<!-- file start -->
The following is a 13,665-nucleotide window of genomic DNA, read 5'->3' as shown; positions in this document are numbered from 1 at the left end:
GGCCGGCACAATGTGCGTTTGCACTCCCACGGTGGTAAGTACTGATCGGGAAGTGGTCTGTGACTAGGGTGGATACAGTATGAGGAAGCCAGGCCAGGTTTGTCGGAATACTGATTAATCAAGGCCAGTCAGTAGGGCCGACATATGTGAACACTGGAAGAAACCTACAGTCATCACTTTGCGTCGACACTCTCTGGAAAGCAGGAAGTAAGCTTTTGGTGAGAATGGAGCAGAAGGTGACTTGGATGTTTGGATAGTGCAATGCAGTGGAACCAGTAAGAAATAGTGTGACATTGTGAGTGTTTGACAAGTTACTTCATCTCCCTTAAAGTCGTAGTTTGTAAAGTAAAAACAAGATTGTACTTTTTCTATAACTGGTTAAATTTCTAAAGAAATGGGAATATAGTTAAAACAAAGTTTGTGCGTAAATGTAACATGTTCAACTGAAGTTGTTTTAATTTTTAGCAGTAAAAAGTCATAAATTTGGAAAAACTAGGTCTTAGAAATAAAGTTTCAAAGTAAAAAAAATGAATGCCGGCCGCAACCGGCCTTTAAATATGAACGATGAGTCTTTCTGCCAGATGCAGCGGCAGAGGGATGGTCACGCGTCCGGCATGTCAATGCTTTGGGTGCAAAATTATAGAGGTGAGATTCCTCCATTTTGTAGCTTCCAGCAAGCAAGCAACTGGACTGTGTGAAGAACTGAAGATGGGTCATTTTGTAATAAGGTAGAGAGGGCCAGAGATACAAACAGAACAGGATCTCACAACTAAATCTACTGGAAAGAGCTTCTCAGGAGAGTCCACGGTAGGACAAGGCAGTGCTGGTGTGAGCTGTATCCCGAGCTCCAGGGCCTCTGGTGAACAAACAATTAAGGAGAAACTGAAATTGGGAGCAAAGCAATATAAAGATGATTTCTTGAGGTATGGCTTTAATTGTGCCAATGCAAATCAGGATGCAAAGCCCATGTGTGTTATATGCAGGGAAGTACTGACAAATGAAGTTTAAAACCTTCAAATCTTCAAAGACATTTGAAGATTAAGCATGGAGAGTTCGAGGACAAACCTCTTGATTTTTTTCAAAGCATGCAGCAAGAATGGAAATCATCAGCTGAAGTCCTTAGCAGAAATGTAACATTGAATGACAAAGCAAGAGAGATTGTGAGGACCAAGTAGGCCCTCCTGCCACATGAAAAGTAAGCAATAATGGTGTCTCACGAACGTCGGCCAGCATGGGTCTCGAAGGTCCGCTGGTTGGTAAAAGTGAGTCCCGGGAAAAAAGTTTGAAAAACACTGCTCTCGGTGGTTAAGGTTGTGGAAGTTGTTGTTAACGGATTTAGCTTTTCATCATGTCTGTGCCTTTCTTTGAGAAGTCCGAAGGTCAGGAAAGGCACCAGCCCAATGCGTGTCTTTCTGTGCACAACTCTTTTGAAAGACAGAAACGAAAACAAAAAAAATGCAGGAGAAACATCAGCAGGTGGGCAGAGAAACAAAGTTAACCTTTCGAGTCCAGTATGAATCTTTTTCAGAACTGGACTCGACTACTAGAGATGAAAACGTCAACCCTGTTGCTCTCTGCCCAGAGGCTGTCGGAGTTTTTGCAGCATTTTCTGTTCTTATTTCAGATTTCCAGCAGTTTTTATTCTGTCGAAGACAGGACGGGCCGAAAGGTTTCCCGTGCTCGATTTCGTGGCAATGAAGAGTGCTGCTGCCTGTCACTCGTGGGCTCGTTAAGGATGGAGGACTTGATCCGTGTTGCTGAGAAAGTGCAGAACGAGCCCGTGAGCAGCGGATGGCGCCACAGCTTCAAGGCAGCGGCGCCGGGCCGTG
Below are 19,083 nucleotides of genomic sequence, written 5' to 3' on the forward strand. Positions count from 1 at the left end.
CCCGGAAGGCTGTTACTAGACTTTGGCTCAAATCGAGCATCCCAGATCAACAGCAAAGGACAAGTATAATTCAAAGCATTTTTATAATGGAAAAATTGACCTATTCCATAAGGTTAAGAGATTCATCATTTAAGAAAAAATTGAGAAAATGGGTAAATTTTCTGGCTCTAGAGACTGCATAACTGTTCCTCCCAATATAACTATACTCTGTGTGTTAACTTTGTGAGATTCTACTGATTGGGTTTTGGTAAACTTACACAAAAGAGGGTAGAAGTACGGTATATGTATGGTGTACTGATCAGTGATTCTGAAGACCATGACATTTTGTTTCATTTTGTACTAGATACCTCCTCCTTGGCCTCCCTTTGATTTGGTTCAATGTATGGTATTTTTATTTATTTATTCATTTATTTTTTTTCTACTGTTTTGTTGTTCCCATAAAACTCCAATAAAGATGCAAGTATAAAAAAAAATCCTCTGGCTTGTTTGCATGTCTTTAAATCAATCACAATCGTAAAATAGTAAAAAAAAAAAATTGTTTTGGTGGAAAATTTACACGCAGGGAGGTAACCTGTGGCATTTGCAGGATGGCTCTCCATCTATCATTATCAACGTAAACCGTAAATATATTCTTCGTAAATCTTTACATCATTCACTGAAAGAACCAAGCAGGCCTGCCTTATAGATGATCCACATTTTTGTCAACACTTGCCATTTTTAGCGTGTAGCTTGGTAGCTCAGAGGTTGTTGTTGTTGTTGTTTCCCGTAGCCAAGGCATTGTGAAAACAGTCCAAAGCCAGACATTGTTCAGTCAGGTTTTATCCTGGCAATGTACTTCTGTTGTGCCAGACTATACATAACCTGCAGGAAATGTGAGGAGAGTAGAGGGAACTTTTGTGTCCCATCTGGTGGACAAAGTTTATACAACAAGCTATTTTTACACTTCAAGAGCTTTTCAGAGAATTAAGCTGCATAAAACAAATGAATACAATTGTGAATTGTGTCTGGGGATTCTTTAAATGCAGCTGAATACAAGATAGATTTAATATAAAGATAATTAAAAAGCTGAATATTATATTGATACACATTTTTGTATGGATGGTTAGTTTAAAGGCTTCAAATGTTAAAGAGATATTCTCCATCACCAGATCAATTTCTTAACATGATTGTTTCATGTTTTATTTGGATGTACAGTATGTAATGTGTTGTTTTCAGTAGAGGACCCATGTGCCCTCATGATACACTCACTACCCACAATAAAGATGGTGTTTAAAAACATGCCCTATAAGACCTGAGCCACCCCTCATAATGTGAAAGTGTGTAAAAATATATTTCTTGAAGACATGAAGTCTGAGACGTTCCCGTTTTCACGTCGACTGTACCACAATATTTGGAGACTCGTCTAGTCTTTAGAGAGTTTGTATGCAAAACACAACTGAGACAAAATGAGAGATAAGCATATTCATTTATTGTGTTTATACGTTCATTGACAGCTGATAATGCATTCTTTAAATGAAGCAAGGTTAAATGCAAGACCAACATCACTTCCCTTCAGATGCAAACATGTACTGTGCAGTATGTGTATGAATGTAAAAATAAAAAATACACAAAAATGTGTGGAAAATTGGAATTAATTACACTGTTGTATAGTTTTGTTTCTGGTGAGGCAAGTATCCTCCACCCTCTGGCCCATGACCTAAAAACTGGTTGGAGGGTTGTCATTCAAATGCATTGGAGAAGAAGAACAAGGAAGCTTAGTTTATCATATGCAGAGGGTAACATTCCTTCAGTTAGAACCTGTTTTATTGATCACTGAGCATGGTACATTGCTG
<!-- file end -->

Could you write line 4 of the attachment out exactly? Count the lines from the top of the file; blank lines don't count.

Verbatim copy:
CCCGGAAGGCTGTTACTAGACTTTGGCTCAAATCGAGCATCCCAGATCAACAGCAAAGGACAAGTATAATTCAAAGCATTTTTATAATGGAAAAATTGACCTATTCCATAAGGTTAAGAGATTCATCATTTAAGAAAAAATTGAGAAAATGGGTAAATTTTCTGGCTCTAGAGACTGCATAACTGTTCCTCCCAATATAACTATACTCTGTGTGTTAACTTTGTGAGATTCTACTGATTGGGTTTTGGTAAACTTACACAAAAGAGGGTAGAAGTACGGTATATGTATGGTGTACTGATCAGTGATTCTGAAGACCATGACATTTTGTTTCATTTTGTACTAGATACCTCCTCCTTGGCCTCCCTTTGATTTGGTTCAATGTATGGTATTTTTATTTATTTATTCATTTATTTTTTTTCTACTGTTTTGTTGTTCCCATAAAACTCCAATAAAGATGCAAGTATAAAAAAAAATCCTCTGGCTTGTTTGCATGTCTTTAAATCAATCACAATCGTAAAATAGTAAAAAAAAAAAATTGTTTTGGTGGAAAATTTACACGCAGGGAGGTAACCTGTGGCATTTGCAGGATGGCTCTCCATCTATCATTATCAACGTAAACCGTAAATATATTCTTCGTAAATCTTTACATCATTCACTGAAAGAACCAAGCAGGCCTGCCTTATAGATGATCCACATTTTTGTCAACACTTGCCATTTTTAGCGTGTAGCTTGGTAGCTCAGAGGTTGTTGTTGTTGTTGTTTCCCGTAGCCAAGGCATTGTGAAAACAGTCCAAAGCCAGACATTGTTCAGTCAGGTTTTATCCTGGCAATGTACTTCTGTTGTGCCAGACTATACATAACCTGCAGGAAATGTGAGGAGAGTAGAGGGAACTTTTGTGTCCCATCTGGTGGACAAAGTTTATACAACAAGCTATTTTTACACTTCAAGAGCTTTTCAGAGAATTAAGCTGCATAAAACAAATGAATACAATTGTGAATTGTGTCTGGGGATTCTTTAAATGCAGCTGAATACAAGATAGATTTAATATAAAGATAATTAAAAAGCTGAATATTATATTGATACACATTTTTGTATGGATGGTTAGTTTAAAGGCTTCAAATGTTAAAGAGATATTCTCCATCACCAGATCAATTTCTTAACATGATTGTTTCATGTTTTATTTGGATGTACAGTATGTAATGTGTTGTTTTCAGTAGAGGACCCATGTGCCCTCATGATACACTCACTACCCACAATAAAGATGGTGTTTAAAAACATGCCCTATAAGACCTGAGCCACCCCTCATAATGTGAAAGTGTGTAAAAATATATTTCTTGAAGACATGAAGTCTGAGACGTTCCCGTTTTCACGTCGACTGTACCACAATATTTGGAGACTCGTCTAGTCTTTAGAGAGTTTGTATGCAAAACACAACTGAGACAAAATGAGAGATAAGCATATTCATTTATTGTGTTTATACGTTCATTGACAGCTGATAATGCATTCTTTAAATGAAGCAAGGTTAAATGCAAGACCAACATCACTTCCCTTCAGATGCAAACATGTACTGTGCAGTATGTGTATGAATGTAAAAATAAAAAATACACAAAAATGTGTGGAAAATTGGAATTAATTACACTGTTGTATAGTTTTGTTTCTGGTGAGGCAAGTATCCTCCACCCTCTGGCCCATGACCTAAAAACTGGTTGGAGGGTTGTCATTCAAATGCATTGGAGAAGAAGAACAAGGAAGCTTAGTTTATCATATGCAGAGGGTAACATTCCTTCAGTTAGAACCTGTTTTATTGATCACTGAGCATGGTACATTGCTG